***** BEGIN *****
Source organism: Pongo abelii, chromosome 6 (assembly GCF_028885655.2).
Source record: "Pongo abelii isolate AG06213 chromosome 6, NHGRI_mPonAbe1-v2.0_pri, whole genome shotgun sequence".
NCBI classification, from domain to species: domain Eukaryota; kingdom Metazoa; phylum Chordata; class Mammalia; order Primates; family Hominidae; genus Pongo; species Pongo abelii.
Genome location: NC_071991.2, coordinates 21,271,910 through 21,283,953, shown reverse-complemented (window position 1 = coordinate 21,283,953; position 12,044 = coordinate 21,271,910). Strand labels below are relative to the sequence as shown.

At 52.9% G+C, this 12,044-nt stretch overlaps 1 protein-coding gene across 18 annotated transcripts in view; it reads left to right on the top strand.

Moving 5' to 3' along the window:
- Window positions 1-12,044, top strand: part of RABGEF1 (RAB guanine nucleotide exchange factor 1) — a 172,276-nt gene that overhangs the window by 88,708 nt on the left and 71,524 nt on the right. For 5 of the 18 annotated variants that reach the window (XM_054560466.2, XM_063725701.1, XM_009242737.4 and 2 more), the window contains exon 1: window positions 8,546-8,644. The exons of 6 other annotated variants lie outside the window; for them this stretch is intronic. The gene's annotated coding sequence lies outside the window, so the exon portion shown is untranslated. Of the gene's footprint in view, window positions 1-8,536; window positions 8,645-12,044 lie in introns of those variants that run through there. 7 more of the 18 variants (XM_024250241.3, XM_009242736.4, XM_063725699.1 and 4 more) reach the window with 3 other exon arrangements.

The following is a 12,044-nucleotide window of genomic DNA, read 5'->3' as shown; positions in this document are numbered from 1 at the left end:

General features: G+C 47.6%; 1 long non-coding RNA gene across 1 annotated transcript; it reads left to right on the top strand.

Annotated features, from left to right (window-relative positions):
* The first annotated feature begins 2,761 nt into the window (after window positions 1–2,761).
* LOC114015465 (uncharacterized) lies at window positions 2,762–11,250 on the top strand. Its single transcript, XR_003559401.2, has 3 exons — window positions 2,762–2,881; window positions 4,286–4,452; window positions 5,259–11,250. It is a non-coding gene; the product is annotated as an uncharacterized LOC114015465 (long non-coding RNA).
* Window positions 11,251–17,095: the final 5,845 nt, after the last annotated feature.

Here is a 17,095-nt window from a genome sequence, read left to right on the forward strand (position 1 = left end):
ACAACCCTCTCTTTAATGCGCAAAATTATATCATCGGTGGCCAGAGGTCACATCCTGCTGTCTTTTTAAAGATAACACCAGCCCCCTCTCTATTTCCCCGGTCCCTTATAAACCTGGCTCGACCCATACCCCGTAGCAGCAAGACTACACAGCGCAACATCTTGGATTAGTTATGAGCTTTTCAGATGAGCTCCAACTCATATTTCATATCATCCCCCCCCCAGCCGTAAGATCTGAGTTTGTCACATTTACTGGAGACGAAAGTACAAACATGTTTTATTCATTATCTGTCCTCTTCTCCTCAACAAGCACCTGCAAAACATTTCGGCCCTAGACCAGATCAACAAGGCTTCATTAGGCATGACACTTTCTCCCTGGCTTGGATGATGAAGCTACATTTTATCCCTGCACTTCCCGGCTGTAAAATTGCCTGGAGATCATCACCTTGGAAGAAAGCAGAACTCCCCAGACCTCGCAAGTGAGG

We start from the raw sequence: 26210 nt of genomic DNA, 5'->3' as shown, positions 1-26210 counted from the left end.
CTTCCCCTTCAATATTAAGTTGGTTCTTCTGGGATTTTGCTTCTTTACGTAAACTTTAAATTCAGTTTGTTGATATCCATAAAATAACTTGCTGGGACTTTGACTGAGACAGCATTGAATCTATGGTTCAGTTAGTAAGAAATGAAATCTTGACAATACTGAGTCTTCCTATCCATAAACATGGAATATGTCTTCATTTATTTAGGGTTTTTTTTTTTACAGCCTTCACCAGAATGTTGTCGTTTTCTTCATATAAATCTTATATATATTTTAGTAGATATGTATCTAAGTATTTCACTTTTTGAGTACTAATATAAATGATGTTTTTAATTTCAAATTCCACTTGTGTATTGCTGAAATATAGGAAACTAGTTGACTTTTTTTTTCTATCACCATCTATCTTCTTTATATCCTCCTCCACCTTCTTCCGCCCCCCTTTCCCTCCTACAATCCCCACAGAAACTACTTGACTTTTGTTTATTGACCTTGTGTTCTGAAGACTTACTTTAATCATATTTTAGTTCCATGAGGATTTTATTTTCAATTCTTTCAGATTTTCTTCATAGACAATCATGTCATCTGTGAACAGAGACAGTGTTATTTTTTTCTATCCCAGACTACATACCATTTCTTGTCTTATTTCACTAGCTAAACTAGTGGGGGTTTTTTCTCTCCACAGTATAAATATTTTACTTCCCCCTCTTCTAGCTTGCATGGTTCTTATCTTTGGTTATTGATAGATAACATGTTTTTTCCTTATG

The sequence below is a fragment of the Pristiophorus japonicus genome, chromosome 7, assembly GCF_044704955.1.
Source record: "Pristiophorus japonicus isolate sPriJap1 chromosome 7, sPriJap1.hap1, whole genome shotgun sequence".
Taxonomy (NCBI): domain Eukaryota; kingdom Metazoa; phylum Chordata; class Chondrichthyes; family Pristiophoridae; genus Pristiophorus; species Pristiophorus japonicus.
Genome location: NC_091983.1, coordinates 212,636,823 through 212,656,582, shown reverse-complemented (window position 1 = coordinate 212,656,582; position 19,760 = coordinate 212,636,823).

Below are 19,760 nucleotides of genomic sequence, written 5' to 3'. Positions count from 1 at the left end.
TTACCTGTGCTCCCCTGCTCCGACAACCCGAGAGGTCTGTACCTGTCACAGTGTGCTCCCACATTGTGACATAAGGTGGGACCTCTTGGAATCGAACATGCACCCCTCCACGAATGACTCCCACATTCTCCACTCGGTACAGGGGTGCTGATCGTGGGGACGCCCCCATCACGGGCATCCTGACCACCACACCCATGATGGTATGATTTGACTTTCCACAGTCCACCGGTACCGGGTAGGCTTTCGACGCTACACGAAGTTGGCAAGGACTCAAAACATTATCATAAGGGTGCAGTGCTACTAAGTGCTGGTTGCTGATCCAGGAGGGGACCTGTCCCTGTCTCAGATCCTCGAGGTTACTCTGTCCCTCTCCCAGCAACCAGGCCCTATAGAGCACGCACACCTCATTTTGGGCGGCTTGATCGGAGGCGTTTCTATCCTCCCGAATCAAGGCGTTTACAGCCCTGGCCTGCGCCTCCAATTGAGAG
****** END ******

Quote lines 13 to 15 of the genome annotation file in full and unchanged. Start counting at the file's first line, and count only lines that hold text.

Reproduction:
* Window positions 11,251–17,095: the final 5,845 nt, after the last annotated feature.

Here is a 17,095-nt window from a genome sequence, read left to right on the forward strand (position 1 = left end):
ACAACCCTCTCTTTAATGCGCAAAATTATATCATCGGTGGCCAGAGGTCACATCCTGCTGTCTTTTTAAAGATAACACCAGCCCCCTCTCTATTTCCCCGGTCCCTTATAAACCTGGCTCGACCCATACCCCGTAGCAGCAAGACTACACAGCGCAACATCTTGGATTAGTTATGAGCTTTTCAGATGAGCTCCAACTCATATTTCATATCATCCCCCCCCCAGCCGTAAGATCTGAGTTTGTCACATTTACTGGAGACGAAAGTACAAACATGTTTTATTCATTATCTGTCCTCTTCTCCTCAACAAGCACCTGCAAAACATTTCGGCCCTAGACCAGATCAACAAGGCTTCATTAGGCATGACACTTTCTCCCTGGCTTGGATGATGAAGCTACATTTTATCCCTGCACTTCCCGGCTGTAAAATTGCCTGGAGATCATCACCTTGGAAGAAAGCAGAACTCCCCAGACCTCGCAAGTGAGG